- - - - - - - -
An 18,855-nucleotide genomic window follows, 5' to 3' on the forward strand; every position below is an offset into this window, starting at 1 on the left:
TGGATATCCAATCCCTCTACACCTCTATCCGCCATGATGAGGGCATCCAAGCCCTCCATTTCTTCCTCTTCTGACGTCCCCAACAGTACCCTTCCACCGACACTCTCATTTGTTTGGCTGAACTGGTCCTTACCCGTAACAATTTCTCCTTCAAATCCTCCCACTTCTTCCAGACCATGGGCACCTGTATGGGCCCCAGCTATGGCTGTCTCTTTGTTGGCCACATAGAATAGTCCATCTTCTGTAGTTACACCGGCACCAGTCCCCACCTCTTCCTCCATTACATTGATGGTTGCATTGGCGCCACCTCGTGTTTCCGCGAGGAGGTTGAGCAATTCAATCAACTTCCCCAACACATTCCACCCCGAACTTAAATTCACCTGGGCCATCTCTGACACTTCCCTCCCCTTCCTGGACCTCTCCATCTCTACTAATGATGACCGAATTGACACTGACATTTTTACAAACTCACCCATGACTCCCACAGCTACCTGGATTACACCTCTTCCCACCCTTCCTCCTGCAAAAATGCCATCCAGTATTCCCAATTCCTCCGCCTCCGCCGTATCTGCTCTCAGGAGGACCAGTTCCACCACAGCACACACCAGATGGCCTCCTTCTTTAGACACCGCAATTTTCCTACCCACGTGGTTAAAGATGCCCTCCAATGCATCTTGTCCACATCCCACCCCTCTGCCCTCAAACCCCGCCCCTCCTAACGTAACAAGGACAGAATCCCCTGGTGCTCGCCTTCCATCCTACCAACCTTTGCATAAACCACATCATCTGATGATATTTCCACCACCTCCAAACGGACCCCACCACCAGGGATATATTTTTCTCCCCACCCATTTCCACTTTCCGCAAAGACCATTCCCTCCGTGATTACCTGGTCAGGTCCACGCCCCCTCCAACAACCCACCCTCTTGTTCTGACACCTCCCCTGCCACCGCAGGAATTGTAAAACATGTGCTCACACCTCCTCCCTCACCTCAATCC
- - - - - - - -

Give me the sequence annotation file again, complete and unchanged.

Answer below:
An 18,855-nucleotide genomic window follows, 5' to 3' on the forward strand; every position below is an offset into this window, starting at 1 on the left:
TGGATATCCAATCCCTCTACACCTCTATCCGCCATGATGAGGGCATCCAAGCCCTCCATTTCTTCCTCTTCTGACGTCCCCAACAGTACCCTTCCACCGACACTCTCATTTGTTTGGCTGAACTGGTCCTTACCCGTAACAATTTCTCCTTCAAATCCTCCCACTTCTTCCAGACCATGGGCACCTGTATGGGCCCCAGCTATGGCTGTCTCTTTGTTGGCCACATAGAATAGTCCATCTTCTGTAGTTACACCGGCACCAGTCCCCACCTCTTCCTCCATTACATTGATGGTTGCATTGGCGCCACCTCGTGTTTCCGCGAGGAGGTTGAGCAATTCAATCAACTTCCCCAACACATTCCACCCCGAACTTAAATTCACCTGGGCCATCTCTGACACTTCCCTCCCCTTCCTGGACCTCTCCATCTCTACTAATGATGACCGAATTGACACTGACATTTTTACAAACTCACCCATGACTCCCACAGCTACCTGGATTACACCTCTTCCCACCCTTCCTCCTGCAAAAATGCCATCCAGTATTCCCAATTCCTCCGCCTCCGCCGTATCTGCTCTCAGGAGGACCAGTTCCACCACAGCACACACCAGATGGCCTCCTTCTTTAGACACCGCAATTTTCCTACCCACGTGGTTAAAGATGCCCTCCAATGCATCTTGTCCACATCCCACCCCTCTGCCCTCAAACCCCGCCCCTCCTAACGTAACAAGGACAGAATCCCCTGGTGCTCGCCTTCCATCCTACCAACCTTTGCATAAACCACATCATCTGATGATATTTCCACCACCTCCAAACGGACCCCACCACCAGGGATATATTTTTCTCCCCACCCATTTCCACTTTCCGCAAAGACCATTCCCTCCGTGATTACCTGGTCAGGTCCACGCCCCCTCCAACAACCCACCCTCTTGTTCTGACACCTCCCCTGCCACCGCAGGAATTGTAAAACATGTGCTCACACCTCCTCCCTCACCTCAATCC